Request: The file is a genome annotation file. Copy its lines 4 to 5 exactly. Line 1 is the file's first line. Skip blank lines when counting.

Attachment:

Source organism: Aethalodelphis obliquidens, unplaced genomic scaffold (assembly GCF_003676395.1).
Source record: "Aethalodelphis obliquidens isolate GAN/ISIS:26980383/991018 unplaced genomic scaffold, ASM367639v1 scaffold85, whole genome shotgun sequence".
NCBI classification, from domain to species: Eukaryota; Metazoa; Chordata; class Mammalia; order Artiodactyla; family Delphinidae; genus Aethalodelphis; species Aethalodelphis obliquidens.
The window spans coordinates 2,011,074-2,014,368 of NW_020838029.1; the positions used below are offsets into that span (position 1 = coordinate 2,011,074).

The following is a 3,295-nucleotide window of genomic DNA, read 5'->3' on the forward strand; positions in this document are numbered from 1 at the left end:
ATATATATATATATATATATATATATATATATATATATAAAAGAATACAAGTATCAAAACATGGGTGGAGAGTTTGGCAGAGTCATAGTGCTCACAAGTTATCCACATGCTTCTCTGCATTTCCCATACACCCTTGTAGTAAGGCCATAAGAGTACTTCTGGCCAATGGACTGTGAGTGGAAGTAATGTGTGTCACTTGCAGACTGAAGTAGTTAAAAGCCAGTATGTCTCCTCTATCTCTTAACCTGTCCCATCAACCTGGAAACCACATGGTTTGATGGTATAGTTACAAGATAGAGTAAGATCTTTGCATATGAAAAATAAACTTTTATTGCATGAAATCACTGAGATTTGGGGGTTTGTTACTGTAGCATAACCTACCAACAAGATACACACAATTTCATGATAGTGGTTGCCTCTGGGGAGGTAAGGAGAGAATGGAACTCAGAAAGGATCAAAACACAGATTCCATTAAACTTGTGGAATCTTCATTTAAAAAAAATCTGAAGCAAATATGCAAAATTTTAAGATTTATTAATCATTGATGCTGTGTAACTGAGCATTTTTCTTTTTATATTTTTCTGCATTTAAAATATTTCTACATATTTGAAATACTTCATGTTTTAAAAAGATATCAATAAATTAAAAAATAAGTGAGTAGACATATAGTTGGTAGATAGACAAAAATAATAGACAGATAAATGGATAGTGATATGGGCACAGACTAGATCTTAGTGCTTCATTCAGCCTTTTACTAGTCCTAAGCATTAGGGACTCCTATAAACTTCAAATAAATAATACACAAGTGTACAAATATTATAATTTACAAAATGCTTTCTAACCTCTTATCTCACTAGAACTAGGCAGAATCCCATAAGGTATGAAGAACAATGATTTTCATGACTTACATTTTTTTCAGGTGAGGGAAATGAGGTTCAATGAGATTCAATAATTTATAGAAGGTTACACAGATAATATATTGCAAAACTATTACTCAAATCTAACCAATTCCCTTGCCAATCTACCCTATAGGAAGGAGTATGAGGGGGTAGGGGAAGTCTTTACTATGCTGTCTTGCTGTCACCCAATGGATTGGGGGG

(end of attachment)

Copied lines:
The window spans coordinates 2,011,074-2,014,368 of NW_020838029.1; the positions used below are offsets into that span (position 1 = coordinate 2,011,074).

The following is a 3,295-nucleotide window of genomic DNA, read 5'->3' on the forward strand; positions in this document are numbered from 1 at the left end: